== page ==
There are many identities that form my perspective and how others see me. I am Irish, Italian, and Polish—in other words, white. I am female. I am not religious, although both of my parents grew up Catholic. I live in Manhattan. I have attended excellent schools since the age of five. And so there is nothing that I tell people about my past that evokes pity, except the fact that I am an only child.

Peers and adults alike seem to assume that I had a lonely childhood, but I love spending time with my parents. I have extremely positive memories of sitting on our living room couch together, eating dinner as a family, playing with our dog, taking trips, and attending get-togethers with my mom’s and dad’s relatives.

I’ll be the first to admit that, when it comes to siblings, I don’t know what I’m missing. I fundamentally do not understand, nor will I ever understand, the experience of sharing parents with someone else. Maybe I’m more selfish or spoiled as a result. According to The Independent, I’m likely to have poorer social skills but be more creative.

I was a shy child. By no fault of my parents, I learned how to speak to adults before I learned how to speak to kids my own age. I cultivated a love of reading, I learned how to entertain myself, and I developed a sense of self early on in my life. But I needed to develop an identity that existed outside of our two-bedroom apartment.

All of this changed when, at the tender age of 10, I went to sleepaway camp for the first time. It’s an understatement to say that I thrived. Within the all-girls environment, I made friends, threw myself into the activities, and enthusiastically learned the words to as many camp songs as possible. And as a self-identifying goody-two-shoes, I was well-liked by counselors.

By necessity, I came out of my shell. Every night, our counselors would leave for meetings around 9 p.m. and I would be alone in my cabin with three or four other girls my age. We would tell scary stories, play truth or dare, and fulfill every other stereotype about girls at summer camp. We were not immune to cliquishness or unkindness, but it was appropriate to our age. It was normal. It always blew over.

I can’t say this for certain, but I believe that a huge part of my confidence came from the opportunity to interact with a group of spirited, peppy girls. We were fearless. We were on top of the world when we conquered 4,000-footers, and we were taught to celebrate friendship.

I don’t think that this experience is unique to only children, but I believe that it is because I had no siblings that summer camp played such an important role in my life. I looked up to the older girls and counselors like one might look up to an older sister or cool, young aunt. As I began to grow up, I became a role model for the little girls that attended—some as young as six years old. And, being from the wonderful but admittedly largely impersonal New York City, I discovered a sense of community for the first time.

I was raised in a non-religious environment, so my respect for traditions developed at our quiet Sunday lunches and our weekly campfires, and through sharing thoughts on our “themes of the week.” My love for structure thrived and I discovered the concept of friendly competition. I developed my emotional intelligence as I spent four weeks bonding with and learning from my friends. Most importantly, I learned how to be simultaneously respectful and silly.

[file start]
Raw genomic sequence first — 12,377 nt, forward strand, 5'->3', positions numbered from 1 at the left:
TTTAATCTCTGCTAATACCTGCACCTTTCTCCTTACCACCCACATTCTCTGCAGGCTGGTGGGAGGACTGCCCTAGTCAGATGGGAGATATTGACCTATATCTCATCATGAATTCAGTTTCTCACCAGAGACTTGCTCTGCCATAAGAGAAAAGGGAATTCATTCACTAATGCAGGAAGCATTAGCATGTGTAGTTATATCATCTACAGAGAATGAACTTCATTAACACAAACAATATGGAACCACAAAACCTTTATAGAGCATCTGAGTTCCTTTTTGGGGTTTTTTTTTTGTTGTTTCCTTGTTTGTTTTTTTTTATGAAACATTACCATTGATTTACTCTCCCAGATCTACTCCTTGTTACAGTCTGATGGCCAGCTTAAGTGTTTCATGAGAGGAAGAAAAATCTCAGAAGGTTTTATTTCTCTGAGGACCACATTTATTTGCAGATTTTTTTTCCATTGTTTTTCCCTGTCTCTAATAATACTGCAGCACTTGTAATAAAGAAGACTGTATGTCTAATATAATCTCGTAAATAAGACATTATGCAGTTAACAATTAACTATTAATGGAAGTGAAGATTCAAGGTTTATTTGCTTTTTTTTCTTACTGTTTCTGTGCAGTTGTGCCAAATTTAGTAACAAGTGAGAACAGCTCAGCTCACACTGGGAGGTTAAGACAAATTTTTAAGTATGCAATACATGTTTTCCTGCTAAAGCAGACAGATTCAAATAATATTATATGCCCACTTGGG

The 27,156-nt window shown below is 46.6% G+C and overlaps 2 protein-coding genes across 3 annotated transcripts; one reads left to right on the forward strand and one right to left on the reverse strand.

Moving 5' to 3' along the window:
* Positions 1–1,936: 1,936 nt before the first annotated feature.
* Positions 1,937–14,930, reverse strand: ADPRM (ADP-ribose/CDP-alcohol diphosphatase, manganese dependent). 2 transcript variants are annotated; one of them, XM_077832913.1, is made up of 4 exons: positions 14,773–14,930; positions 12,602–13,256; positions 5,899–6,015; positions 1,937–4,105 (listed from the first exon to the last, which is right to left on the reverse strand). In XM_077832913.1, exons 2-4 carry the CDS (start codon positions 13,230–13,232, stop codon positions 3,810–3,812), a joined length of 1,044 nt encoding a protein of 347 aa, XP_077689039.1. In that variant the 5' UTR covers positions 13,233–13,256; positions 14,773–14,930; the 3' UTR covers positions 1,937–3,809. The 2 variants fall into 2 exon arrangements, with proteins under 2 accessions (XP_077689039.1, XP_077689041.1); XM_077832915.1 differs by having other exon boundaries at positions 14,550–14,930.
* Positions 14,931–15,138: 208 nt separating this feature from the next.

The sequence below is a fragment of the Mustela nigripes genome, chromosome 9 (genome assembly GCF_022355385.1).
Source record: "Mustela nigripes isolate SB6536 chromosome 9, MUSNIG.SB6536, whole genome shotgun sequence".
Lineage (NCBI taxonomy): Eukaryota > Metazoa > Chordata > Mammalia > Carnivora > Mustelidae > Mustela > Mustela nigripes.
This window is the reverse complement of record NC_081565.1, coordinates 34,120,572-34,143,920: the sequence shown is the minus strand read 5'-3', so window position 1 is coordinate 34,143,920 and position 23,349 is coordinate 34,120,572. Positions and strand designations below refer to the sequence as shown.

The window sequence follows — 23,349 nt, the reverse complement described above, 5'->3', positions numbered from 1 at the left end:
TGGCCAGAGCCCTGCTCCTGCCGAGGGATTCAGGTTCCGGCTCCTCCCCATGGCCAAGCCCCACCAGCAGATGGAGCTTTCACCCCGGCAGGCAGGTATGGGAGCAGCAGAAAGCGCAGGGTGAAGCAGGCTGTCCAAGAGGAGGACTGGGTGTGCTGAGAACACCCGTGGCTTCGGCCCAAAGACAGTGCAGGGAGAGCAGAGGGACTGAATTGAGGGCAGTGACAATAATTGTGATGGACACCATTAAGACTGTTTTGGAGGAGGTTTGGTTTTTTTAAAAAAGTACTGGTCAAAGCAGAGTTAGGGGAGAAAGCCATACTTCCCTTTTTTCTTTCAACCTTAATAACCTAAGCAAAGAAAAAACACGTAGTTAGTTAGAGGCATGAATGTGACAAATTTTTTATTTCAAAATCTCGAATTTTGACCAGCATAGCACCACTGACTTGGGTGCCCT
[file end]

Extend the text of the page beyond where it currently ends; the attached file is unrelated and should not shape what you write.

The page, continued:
I still remember my last summer of being a camper, when I was 15, and a girl from my age group shared a thought on that last week’s theme: sisterhood. It was the last week’s theme every summer. She brought up those now-out-of-fashion best-friend bracelets that broke into two halves of a heart. She said, “I have only a twentieth of my own heart. The rest is split among my nineteen sisters. Wherever I go, I carry them with me.” I didn’t otherwise have an opportunity to form relationships like that as a kid, so these four weeks of every summer were especially treasured.

Now that I’m older, my apparently distinctive laugh booms throughout Wesleyan buildings, which ruins any chance of me becoming a super-secret stealthy spy, but reflects the fact that I am no longer afraid to take up space. I am not extremely extroverted, but I am comfortable amongst my peers. By throwing myself into the deep end of a nurturing, fulfilling, and welcoming environment, I developed my social skills and learned how to share as only children are stereotypically unlikely to do. I was able to be a kid for the first time, and I can carry that childishness with me, along with a twentieth of my own heart. 


Hannah Reale is a member of the class of 2020. Hannah can be reached at

  • Man with Axe

    Apropos of nothing, really, it occurred to me some time ago that under China’s one-child policy every child would be and only-child. He would have no brothers or sisters, no aunts or uncles (as his parents would also be only-children), no cousins, and four grandparents who had him as their only grandchild. That’s really sad, it seems to me.